This Time, 7

rockwell

A passage from This Time the World
by George Lincoln Rockwell

I read and reread the Bible, as I had not done before, from beginning to end. I was appalled at the demand by God for human sacrifice, for the eating of human body waste by the Lord, for the horrible cruelties and atrocities demanded by the Lord, according to the Old Testament…

Most of all, I wondered at the idea that if there were a few simple ideas and facts to be understood to enjoy eternal life and happiness, here and later on, and God were all-powerful, He had made it impossible for me to believe those ideas and facts because of the very mind which he gave me! And then I am to be threatened with eternal damnation for not believing that which I cannot believe! My first reaction was atheism.

I did something I deeply regret and shall never do again. I had begun to discover my own power of persuasion and, in the eternal bull sessions of a boys’ school, religion is not exempt as a topic. I was genuinely sorry I had lost my belief in Christianity, for it has truly marvelous power to sustain and help one in times of tribulation. I began to discuss the matter with a devout Catholic boy who tried with all his heart and might to make me see my error. We skied five miles over to his church to see a priest he said could straighten me out and I was truly anxious to be shown my error, if error it was.

But the matter turned out differently. Coldly and scientifically I argued with the priest, refusing to let him lead me into the inevitable non sequiturs, redundancies, etc. and brutally holding to logic. He was reduced, eventually, to exclaiming, “You just must believe. You have to believe!” I told him I could not believe and asked him if he were not able to help me do what he said I must. He shook his head sadly, no doubt convinced that I was determined not to understand.

The effect on my friend was something I had not counted on. All the way back to the school we skied in silence. When we got back, he said not a word and for days avoided me. I felt a secret shame for which I could see no reason. Eventually, he told me that he had been forced to agree with me and had lost his faith. That he was no happier about it than I, with my own loss of faith, was obvious. In fact, he was even more stricken. The result was to set me thinking on what I had done and whether it was right.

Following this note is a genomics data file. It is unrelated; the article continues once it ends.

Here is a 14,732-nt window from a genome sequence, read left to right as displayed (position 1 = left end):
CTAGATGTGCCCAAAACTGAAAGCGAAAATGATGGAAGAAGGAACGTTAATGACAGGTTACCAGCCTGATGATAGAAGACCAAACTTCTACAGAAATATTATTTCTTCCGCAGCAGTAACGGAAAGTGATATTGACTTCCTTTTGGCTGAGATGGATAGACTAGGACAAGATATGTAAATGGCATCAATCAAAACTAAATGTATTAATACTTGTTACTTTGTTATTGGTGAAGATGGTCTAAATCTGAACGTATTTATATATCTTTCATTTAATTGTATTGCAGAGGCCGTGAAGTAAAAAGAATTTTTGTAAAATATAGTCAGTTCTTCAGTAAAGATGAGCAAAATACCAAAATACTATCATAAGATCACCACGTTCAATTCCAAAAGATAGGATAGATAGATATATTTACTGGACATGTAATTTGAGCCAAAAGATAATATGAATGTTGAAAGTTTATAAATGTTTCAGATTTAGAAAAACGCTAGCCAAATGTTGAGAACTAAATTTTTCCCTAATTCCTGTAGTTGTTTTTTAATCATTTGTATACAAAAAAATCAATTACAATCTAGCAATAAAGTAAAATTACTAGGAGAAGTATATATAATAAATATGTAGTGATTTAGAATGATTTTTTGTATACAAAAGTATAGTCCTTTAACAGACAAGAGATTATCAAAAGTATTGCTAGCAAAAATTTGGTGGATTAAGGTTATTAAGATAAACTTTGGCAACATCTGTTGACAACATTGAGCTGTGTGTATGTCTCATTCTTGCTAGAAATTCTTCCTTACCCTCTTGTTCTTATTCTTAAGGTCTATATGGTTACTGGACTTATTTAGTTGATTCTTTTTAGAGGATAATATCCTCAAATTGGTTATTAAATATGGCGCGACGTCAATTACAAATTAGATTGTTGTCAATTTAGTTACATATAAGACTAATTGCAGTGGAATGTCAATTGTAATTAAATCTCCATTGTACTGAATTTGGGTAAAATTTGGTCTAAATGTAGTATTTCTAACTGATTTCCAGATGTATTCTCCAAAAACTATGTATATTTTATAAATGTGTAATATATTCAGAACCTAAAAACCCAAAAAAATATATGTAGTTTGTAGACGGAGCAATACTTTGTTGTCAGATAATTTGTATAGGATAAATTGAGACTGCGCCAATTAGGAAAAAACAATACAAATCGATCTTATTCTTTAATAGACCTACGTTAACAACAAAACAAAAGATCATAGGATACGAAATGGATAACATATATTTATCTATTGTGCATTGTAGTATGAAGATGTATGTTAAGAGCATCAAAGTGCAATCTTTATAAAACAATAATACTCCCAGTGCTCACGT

I saw then what I believe all great religious teachers knew, but could not and did not say. The ordinary man is too weak and too helpless in the whirling vortex of life to sustain himself on his naked human will and his cold human reason. Only with some kind of deep belief in an all-powerful magical being of some kind can the masses of humanity maintain social and reasonably worthwhile lives. Without such a belief, they can see no reason for not immediately indulging themselves in their most animal and immediate desires and they despair in the face of death unless they can imagine something further.

As long as men are thus ignorant and weak-minded, they must have some such spiritual crutches. So religion, far from being an “opiate”, is truly the sustainer of the masses of people. He who destroys religion before humanity has progressed far beyond its present primitive intellectual state is helping to destroy civilization.

I am an agnostic, which means that to all proposals and explanations of the mysteries of life and eternity, I say, “I do not know and I don’t believe you or any other human does either.”

At the same time, I stand firmly for positive, ethical religions, whatever they may be and believe they must be protected and given the greatest freedom to do what they can to lessen the awesome burden of human misery on this tiny planet. I know there will be many intellectuals who will reply that religion has caused untold torture and suffering to stamp out “heresy”, but in view of man’s need for emotional catharsis in today’s immensely frustrating world, and in view of Pavlov’s experiments, I believe that religion is the poor man’s “psychiatry”, his only “escape” from intolerable pressures of society.

Since that ski-trip to the priest up in Maine, I have never tried to argue anybody out of his religion and have given strict orders in the American Nazi Party that religion is simply not permitted as a subject of discussion for anybody. We have Protestants, Catholics, atheists and agnostics among our membership and all of them are equally welcome and valuable.

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One CommentLeave a comment

  1. Of course: I am not a follower of Rockwell in this point. He lived in a much healthier world than what we are living today. Presently the truth, the whole truth and nothing but the truth about our parents’ religion must be told.


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